Beetroot is a much-maligned magenta marvel that is having a well-deserved renaissance. Put away your preconceptions and get grating, spicing and baking.
These earthy, bright purple roots add a resplendent splash of colour to almost anything they are added to.
But for all their photogenic appeal people are still tentative about tackling beetroot. It may be, in part, bad childhood associations with them as crinkle-cut and pickled, or an aversion to the particular soil-like sweetness. No doubt the powerful magenta colour is a factor too, could there be fewer things as threatening to a crisp white t-shirt?
But beetroot, cooked and paired well, can be a revelation with a few easy tips to unlock its culinary potential.
Here a few ideas, beyond boiling and roasting, to win over the most diehard sceptic.
Although a potentially messy undertaking, grating your beets is useful two main ways. The first is that it can speed the cooking process up no end. You instantly have more surface area for the heat to work on so you can cook it down swiftly in a pan as the base of a pasta sauce or risotto, or fashion it into rustic rostis ready for the frying pan.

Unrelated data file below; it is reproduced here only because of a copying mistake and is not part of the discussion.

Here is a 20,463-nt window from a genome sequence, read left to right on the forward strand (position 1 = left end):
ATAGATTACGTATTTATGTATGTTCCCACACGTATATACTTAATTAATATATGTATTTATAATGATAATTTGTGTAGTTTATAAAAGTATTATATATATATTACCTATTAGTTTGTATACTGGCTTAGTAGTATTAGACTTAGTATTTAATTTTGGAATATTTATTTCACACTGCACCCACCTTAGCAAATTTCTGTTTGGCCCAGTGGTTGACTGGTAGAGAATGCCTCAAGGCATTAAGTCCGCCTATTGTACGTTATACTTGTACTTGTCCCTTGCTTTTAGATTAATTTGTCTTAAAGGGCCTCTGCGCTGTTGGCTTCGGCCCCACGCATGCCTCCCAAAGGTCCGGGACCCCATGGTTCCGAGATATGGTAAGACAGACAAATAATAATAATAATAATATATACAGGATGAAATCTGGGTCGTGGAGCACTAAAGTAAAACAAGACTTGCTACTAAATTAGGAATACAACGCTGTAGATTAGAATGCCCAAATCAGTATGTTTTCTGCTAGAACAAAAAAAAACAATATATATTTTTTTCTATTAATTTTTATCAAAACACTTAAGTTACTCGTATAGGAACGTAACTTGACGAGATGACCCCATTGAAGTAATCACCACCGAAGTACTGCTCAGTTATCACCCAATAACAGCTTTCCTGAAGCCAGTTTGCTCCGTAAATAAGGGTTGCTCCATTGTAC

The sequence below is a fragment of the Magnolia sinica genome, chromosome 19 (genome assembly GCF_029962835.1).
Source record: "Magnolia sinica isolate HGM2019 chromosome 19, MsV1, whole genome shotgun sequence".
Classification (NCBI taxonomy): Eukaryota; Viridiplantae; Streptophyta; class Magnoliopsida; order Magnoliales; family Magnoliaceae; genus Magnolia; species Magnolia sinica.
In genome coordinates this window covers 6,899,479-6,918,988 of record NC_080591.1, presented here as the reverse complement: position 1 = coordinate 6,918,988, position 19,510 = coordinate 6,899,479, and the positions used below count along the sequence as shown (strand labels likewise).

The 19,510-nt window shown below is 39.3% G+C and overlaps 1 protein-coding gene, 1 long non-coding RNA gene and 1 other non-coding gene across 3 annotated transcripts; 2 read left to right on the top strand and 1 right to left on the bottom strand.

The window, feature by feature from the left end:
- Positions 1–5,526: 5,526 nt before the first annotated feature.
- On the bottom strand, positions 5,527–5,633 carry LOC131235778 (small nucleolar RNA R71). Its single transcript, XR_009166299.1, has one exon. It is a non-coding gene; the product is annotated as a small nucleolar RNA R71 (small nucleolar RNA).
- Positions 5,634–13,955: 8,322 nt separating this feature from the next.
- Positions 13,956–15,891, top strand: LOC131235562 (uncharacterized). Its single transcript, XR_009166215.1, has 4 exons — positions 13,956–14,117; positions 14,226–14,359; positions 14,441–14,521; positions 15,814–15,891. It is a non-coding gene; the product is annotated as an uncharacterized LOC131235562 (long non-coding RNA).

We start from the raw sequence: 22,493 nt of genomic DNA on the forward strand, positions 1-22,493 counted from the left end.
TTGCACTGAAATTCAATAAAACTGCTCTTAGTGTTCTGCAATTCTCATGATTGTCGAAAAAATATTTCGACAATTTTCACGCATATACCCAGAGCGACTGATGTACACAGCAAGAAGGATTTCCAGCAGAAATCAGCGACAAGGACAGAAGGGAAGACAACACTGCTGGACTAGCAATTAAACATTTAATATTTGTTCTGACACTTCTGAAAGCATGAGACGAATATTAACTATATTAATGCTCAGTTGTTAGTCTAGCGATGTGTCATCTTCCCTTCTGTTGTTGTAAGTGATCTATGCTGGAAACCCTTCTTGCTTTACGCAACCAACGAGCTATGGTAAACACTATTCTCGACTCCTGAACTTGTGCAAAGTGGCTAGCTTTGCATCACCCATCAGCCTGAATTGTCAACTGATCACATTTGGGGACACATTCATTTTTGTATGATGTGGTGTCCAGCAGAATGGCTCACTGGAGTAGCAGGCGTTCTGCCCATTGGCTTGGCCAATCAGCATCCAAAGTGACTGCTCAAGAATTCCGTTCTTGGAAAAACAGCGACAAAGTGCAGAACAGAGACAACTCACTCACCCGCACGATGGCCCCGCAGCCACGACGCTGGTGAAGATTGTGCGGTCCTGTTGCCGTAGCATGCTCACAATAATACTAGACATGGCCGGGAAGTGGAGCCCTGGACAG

The second is that it makes eating them raw a more palatable prospect. Making them a vivid complement to a well-dressed slaw or a savoury sauerkraut and leaving no challenging lumps or chunks to contend with.
Fire and spice
We tend to think of beetroot’s dark earthy character being reflected in accompanying flavours – horseradish, walnuts, juniper, carraway, smoked fish, wine vinegars and the usual array of warm winter spices. What feels less intuitive, but are equally complimentary, are the bright, fiery, zingy flavours associated with South-East Asian and Indian cooking.
The beetroot acts as a steady bass note over which the fragrance of ginger, lemon grass, lime and coconut can all play, and will carry a hefty kick of chilli and spice too. It could be as simple as a little coconut and a swirl of Thai curry paste in a soup to a full-blown curry with an aromatic spice mix.
There has always been a blurred line between savoury and sweet, but whereas we are happy with a pinch of salt in a caramel or the grown-up bitterness of marmalade and dark chocolate, most people will raise an eyebrow when vegetables are offered into the mix. The most obvious exception to the rule is a carrot cake and you can use beetroot in just the same way to add some body, bulk and moisture to a cake mix. Its natural sweetness helps, and the added colour can be striking too.
Beetroot and chocolate work surprising wonders together and it can bolster rather than bully, especially in a squidgy brownie mix or rich mousse cake. You can even use some in a traditional fruit smoothie where it can temper excessive sharpness or sweetness and add to a fortifying sense of getting your Five-A-Day.